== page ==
Growing up I watched my mom suffer from alcoholism and drug abuse. I witness first-hand the impact of how powerful addiction truly is and its ability to completely rip a family to pieces. I’ve experienced the rage of the alcoholic monster imbedded in my mother’s mind and have held her crippled body in times of weakness. I have tangled love and hate into one dysfunctional emotion as my heart broke time and time again as a little girl ultimately leaving me calloused. Eventually I learned that by tightly squeezing my eyes shut, shoving my fingers into my ears, and slowly rocking back and forth would not make her stop. It would take something more than my fear to save her life. I’ve taken note over the years of my progressively ill mother and her dependency on a bottle of wine and other substances. Her desire for hope, security, love, comfort, and peace has been distorted into an addiction that merely fills voids for only hours at a time. I am watching my mom die.
Memories flood my mind as I try to think of when I first became aware of my mothers drinking problems. When I was just seven, I was feeding my brother his baby food when I called for my mom’s help and got no reply. I roamed around the house cluttered with mess, tilting to one side with a two-year old on my hip; food all over the two of us. I began to panic after searching for my mom and finding silence. It had just gotten dark outside when I slowly peered into her room and managed to spy her two pale and skinny legs peeking through the mountains of clothes and junk consuming the floor. My heart instantly dropped along with my little brother down to my feet as my voice strained to scream. I raced through the house and across the street screaming with every bit of strength my little seven year old voice had in her, “HELP! MY MOM IS DEAD!!” the rest of the memory is shaded and unclear with scenes of a panic attack, my neighbors, alcohol, and my little brother. It was then that I knew something was wrong, that my mom turned into someone else after drinking from that bottle. It was my first recollection of the pain associated with alcoholism. A pain so sharp I will never forget. Pain that still lingers into my adult life.
By the time my teenage years hit, my mother’s nights of blacking out happened far too often. She began to try to hide her addictions from my siblings and me. There were nights when she would be out drinking so much that the instant she pulled into the driveway she would pass out in the car, sometimes with the engine still running. I remember my sister and I trying lifelessly too drag her into the house hoping to at least make it through the door before leaving her there to recover. Those nights became too tiring both physically and mentally, that we eventually started leaving her in the car. We would turn the car off, roll down the window, and lay her seat back hoping that by morning she would realize. I’m not sure if she ever did. The alcohol would allow her mind to mistake our right doings for her own and our hard work for less than a gesture.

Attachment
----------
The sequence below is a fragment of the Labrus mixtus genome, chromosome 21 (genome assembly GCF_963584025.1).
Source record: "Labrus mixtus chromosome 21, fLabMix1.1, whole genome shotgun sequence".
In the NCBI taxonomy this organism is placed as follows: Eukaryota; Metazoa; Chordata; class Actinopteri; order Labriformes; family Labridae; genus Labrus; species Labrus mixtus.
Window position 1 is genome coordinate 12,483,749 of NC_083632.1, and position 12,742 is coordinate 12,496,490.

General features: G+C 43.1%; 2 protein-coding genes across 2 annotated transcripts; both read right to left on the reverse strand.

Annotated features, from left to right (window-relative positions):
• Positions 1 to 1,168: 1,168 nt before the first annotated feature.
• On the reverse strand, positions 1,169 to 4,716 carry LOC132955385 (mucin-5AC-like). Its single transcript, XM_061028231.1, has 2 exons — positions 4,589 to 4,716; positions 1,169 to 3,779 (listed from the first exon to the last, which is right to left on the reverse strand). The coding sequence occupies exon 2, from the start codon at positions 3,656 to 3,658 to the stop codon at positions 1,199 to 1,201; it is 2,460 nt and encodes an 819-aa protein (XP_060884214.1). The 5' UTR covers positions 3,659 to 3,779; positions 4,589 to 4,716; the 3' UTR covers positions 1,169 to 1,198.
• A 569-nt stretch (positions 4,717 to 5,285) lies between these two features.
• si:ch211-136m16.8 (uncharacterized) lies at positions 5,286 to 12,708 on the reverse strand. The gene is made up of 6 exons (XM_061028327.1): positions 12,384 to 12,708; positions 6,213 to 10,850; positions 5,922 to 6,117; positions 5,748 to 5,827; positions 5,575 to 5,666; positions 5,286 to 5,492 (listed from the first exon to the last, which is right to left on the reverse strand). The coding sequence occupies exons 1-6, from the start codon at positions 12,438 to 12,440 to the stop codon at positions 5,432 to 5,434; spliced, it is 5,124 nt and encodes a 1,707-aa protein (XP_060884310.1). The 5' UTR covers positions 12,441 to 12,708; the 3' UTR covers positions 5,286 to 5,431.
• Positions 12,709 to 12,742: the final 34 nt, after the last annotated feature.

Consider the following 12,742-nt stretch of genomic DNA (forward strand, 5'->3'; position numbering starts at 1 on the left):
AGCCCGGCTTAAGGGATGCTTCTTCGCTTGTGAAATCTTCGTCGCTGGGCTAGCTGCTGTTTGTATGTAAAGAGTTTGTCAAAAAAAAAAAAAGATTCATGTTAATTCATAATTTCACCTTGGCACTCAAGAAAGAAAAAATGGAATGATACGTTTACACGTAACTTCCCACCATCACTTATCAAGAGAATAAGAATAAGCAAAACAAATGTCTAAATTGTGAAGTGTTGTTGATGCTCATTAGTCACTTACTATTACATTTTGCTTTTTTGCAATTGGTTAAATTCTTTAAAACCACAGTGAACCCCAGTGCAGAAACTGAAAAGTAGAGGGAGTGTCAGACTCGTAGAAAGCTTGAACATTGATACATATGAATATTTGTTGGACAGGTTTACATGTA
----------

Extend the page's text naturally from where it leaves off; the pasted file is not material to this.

There are over 22-million people in the United States who are addicted to alcohol and other drugs. The illness of addiction by far affects every person in our society with no neglect to age, race, religion, sexual orientation, or socioeconomic status. Alcoholism and drug addiction impact not only our immediate families but our communities, health and criminal justice systems, and the work places. Sometimes when thinking about our health and how to live healthy lifestyles we seem to neglect addiction problems. Through these unhealthy behaviors families are broken and lives are torn apart.
- Alyssa B.
If you know someone with a substance abuse problem, there is hope. Go to this site for a variety of Substance Abuse Programs.